Robert Christgau: Dean of American Rock Critics

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Alt-rock sidekick goes solo so he can express his deeper feelings

In 1992, Johnny Hickman rescued David Lowery from artsy irony by abetting his escape from Camper Van Beethoven. But as Lowery's co-writer and -leader in Cracker, Hickman found Lowery's snarkiness contagious. So on this solo debut he stages his own escape, into what singer-songwriting is for. Felt and straightforward as Cracker never was, Palmhenge has a glum outlook--the title imagines California as a lost civilization, evoked by the first two tracks from an in-my-room and then a sociohistorical perspective--and rolls out too many Cracker-style big-rock licks and beats. But it sounds compassionate when it says it's compassionate, it sounds loving when it says it's loving, and it sounds cynical when it says it's cynical. And that's such a relief.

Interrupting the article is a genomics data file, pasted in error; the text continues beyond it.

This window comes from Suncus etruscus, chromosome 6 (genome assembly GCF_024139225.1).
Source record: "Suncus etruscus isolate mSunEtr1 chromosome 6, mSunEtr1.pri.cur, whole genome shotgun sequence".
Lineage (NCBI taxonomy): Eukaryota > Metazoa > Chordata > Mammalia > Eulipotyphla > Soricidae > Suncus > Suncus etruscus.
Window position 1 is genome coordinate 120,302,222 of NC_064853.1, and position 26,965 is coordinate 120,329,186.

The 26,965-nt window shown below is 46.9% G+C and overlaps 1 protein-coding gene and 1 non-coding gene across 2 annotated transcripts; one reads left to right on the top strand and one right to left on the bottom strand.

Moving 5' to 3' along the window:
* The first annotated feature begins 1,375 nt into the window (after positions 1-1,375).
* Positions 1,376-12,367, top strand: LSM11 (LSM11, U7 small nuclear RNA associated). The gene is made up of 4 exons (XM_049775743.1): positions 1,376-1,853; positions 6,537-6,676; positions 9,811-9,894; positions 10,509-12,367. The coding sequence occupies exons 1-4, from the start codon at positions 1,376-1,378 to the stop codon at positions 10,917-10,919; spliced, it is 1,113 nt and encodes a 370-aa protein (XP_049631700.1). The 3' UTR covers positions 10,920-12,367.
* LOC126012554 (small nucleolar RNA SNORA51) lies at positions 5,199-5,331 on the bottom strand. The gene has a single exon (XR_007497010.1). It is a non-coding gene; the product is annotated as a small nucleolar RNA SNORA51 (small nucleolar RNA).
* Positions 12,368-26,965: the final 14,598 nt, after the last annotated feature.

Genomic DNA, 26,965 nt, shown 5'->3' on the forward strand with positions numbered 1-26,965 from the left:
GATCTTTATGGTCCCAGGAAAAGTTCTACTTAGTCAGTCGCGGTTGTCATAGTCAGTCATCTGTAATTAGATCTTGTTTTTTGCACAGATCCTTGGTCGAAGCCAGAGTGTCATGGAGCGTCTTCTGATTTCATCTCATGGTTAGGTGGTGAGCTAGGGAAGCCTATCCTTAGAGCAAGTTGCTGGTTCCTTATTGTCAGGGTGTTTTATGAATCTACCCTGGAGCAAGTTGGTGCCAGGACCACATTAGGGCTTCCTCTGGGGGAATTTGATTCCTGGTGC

Blender, Sept. 2005